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18 de abril de 2016

Honey, where have you been?



Do you want to know where a smartphone has been connected? I mean … would you like to know what wireless networks have been used by a smartphone? Is this information useful? It depends on what you are looking for. From time to time someone might be interested in gathering information about someone. For instance, where have people, who are around you, been connected? What is their ISP? where have they been eating? what places have they visited? What smartphone do they have? Is he in his house/office right now? etc. Getting this “public” and “free” information, and use it as you want!!

As you can guest, there is an easy way to get this information due to the fact that lots of people always have their Wi-Fi connection enabled in their smartphones even when they leave their home, office or wherever or even when they don't need it. However, these mobile devices keep sending “Probe Request” messages over the air asking for the whole wireless network list stored in their smartphones because it is looking for these wireless networks to connect again. This wireless networks list is made by our smartphone with each Wi-Fi we connect because mobile devices store all SSIDs we use by default. Next, we can see an image with all SSIDs my smartphone has used:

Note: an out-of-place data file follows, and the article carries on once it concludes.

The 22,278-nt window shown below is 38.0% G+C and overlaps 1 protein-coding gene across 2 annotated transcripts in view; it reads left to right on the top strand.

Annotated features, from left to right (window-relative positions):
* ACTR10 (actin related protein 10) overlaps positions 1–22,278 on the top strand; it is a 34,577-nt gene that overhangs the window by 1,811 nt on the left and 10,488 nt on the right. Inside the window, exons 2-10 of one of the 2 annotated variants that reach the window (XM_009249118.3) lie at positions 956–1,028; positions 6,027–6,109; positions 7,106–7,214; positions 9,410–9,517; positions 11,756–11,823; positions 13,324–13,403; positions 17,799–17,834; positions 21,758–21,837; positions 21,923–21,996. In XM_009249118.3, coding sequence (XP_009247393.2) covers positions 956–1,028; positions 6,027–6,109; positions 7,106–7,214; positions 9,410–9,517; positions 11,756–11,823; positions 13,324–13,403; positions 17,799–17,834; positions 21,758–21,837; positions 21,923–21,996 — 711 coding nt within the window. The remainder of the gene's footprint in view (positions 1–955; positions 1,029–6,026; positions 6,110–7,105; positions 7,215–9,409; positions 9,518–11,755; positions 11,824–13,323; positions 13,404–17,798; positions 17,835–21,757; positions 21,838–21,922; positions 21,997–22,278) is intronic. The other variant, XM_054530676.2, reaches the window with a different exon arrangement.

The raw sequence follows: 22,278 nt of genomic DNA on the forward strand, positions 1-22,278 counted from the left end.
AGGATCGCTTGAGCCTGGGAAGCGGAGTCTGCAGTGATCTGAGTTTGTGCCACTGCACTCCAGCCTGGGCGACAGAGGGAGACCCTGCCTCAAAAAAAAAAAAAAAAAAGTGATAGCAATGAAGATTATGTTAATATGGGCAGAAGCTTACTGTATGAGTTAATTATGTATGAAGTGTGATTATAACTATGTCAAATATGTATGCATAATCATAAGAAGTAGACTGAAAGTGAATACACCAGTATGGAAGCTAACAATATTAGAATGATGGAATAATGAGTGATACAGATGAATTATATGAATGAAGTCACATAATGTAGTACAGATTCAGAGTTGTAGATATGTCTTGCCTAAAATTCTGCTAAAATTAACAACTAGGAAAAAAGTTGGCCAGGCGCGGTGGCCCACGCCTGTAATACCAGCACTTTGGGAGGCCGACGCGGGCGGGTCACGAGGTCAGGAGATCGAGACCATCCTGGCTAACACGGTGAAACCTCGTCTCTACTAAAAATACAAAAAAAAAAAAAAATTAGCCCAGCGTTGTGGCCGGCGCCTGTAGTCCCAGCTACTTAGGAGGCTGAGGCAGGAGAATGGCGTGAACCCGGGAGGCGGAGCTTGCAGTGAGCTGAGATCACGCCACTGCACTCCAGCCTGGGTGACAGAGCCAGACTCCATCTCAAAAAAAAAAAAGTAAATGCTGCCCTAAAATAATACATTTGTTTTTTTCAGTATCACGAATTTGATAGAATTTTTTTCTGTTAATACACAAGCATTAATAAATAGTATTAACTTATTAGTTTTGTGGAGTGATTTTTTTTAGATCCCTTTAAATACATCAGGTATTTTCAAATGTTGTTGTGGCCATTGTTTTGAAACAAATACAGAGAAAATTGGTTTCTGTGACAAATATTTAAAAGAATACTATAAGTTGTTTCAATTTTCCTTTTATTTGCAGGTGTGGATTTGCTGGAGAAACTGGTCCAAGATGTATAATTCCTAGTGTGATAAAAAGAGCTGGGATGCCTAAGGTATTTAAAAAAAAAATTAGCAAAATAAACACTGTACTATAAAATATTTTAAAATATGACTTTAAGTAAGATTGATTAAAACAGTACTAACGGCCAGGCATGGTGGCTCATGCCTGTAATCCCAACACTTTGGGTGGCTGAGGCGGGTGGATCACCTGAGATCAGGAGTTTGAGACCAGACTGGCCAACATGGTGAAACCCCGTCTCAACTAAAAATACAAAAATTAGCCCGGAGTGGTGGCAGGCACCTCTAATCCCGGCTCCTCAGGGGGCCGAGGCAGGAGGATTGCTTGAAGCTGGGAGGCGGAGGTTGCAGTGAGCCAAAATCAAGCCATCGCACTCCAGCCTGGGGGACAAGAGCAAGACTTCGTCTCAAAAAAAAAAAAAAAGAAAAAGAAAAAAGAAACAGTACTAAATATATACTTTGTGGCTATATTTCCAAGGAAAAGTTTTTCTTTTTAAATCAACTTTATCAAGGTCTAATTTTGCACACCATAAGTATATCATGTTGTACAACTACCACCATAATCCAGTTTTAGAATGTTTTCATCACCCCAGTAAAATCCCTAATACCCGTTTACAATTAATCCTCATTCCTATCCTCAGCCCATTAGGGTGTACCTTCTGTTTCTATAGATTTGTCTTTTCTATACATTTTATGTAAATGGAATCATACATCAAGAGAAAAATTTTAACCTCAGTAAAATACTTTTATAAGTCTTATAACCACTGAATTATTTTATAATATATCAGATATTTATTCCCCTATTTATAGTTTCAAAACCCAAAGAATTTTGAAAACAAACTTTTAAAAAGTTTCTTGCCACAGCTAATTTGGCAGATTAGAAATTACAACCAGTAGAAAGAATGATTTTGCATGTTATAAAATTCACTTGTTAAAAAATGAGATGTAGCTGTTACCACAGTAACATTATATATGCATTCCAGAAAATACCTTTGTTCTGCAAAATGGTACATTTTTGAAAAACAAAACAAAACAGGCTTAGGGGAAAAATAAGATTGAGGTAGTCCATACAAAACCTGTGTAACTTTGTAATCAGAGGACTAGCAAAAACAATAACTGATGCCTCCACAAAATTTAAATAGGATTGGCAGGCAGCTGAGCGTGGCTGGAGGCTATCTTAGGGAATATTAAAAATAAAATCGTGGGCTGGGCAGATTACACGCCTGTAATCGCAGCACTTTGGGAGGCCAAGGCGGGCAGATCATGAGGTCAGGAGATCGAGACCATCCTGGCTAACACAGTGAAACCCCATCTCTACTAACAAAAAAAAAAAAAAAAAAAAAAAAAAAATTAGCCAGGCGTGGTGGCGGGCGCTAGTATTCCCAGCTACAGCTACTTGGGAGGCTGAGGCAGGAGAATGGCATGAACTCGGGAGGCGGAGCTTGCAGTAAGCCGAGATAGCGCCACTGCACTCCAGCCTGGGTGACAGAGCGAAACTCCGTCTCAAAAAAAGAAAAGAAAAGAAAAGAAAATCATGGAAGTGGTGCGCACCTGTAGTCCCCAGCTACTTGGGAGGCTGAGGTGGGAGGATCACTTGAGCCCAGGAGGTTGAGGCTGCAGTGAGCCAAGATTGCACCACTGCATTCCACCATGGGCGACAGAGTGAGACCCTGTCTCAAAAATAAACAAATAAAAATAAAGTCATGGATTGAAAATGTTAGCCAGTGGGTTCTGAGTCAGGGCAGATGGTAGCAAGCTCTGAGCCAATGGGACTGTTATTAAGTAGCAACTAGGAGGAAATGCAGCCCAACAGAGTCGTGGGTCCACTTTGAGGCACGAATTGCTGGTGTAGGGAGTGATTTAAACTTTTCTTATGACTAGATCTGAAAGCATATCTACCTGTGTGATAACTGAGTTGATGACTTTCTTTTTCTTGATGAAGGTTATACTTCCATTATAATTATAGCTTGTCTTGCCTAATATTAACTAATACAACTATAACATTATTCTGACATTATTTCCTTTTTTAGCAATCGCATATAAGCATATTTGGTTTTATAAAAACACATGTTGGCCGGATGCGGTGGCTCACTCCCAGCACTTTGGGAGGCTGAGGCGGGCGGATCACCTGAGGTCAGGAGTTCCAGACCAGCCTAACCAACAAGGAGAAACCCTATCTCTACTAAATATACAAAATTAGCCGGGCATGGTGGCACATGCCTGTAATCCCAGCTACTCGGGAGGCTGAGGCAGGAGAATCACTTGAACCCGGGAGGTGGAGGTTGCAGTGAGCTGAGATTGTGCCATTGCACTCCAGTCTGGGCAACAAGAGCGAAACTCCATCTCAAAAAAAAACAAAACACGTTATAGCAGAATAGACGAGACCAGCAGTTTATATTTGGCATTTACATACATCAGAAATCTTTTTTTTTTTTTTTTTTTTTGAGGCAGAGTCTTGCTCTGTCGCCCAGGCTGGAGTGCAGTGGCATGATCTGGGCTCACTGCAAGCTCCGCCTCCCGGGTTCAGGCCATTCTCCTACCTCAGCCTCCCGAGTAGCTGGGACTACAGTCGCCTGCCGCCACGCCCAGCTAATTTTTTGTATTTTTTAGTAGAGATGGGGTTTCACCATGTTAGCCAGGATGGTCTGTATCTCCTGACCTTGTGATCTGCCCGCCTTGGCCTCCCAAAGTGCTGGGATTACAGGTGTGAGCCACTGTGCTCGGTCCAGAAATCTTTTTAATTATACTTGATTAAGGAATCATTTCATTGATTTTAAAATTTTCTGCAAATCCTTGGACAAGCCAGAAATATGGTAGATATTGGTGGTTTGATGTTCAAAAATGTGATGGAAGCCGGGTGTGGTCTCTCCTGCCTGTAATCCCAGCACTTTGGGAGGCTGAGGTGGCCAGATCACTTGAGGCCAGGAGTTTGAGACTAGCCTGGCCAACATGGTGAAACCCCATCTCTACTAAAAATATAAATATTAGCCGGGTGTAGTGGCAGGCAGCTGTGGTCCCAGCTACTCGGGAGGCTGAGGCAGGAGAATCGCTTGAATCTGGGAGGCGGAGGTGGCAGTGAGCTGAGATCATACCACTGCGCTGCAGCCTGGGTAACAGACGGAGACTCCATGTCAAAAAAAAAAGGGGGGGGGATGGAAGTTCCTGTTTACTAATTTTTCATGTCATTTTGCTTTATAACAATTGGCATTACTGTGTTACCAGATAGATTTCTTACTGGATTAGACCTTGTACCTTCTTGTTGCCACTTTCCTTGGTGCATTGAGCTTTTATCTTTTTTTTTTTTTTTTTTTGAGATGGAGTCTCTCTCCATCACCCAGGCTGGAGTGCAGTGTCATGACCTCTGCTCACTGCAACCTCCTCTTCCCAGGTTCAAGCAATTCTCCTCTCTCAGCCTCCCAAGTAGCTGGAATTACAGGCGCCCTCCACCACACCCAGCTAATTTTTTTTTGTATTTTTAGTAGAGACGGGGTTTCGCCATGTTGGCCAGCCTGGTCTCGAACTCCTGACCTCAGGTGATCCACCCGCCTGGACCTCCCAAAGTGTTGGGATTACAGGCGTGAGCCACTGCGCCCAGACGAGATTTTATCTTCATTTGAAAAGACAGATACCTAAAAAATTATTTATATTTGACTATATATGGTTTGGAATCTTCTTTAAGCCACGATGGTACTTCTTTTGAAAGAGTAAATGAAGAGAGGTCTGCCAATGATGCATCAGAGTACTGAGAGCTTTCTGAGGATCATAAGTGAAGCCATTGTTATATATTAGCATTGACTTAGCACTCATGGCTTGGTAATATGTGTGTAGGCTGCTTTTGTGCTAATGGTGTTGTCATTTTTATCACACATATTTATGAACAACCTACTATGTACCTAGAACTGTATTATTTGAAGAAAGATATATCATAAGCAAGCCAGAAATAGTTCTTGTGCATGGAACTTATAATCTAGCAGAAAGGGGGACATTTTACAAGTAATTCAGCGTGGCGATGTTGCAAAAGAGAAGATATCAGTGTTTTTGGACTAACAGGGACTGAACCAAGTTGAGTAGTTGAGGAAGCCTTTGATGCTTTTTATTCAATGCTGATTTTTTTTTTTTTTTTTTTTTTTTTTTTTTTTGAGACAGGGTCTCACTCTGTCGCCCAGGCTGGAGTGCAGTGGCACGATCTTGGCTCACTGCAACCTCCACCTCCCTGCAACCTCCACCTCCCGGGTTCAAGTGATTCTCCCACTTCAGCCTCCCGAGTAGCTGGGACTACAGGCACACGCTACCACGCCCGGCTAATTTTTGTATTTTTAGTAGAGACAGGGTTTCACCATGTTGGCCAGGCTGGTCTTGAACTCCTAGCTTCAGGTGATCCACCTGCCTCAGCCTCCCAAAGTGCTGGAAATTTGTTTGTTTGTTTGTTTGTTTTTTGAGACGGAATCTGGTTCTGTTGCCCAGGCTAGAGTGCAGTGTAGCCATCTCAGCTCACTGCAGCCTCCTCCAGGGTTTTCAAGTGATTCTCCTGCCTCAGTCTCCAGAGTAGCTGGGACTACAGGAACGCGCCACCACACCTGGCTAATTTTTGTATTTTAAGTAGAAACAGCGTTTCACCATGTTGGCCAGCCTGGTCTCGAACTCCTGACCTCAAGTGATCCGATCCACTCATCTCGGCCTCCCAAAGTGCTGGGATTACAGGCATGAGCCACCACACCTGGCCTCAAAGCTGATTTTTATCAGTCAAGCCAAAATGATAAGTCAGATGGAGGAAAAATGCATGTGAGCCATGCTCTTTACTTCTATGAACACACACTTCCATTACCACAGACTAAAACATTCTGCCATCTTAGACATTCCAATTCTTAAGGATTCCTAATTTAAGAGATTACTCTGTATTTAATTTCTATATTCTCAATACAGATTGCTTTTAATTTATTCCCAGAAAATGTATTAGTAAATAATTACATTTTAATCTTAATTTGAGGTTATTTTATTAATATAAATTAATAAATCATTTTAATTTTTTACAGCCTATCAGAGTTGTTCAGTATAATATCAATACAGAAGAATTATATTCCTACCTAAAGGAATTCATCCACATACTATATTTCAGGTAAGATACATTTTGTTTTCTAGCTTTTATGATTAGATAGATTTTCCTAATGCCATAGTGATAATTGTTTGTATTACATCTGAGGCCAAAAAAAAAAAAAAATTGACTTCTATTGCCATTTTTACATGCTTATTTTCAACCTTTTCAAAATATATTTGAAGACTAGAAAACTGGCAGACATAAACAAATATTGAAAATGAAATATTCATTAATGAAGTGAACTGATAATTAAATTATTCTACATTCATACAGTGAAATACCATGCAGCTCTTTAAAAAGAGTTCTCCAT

Wireless Network List

What tool can we use to get “Probe Request” messages? “Hoover” is an “old” and free tool, made in 2012 and writing in perl language by David Nelissen & Xavier Mertens, that it allows us to get a list of SSIDs which have been used by mobile devices which are nearby. This script uses the “channel hopping” technique to change the Wi-Fi channel every 5 seconds within an infinitive loop looking for “Probe Requests” messages. If we want to use it, we need to configure our wireless adapter in a monitor mode, and we also have to install tshark and perl. Next, we can see an image with the SSIDs and wireless devices which are around me:

Hoover

Hoover Results

Of course, hoover can be improved. For example, dates when SSIDs are discovered are wrong, it would be great to match MAC addresses with manufacturers and it would be awesome to know where SSIDs are in a wireless network mapping like WiGLE.

Once we know the SSIDs which mobile devices want to connect, what could be next? Maybe, turning on a rogue access point with that SSIDs to try to get their Wi-Fi passwords, try to analyze their network traffic and also trying to hack their devices.

If you don't want to be spied and you don't want anybody breaks your privacy, delete your unneccessary wireless list of your mobile devices and turn off your wireless connection when you don't use it, if not, you are exposing valuable information like where you have been eating, sleeping, or … everything.

Regards my friend and remember, drop a line with the first thing you're thinking.

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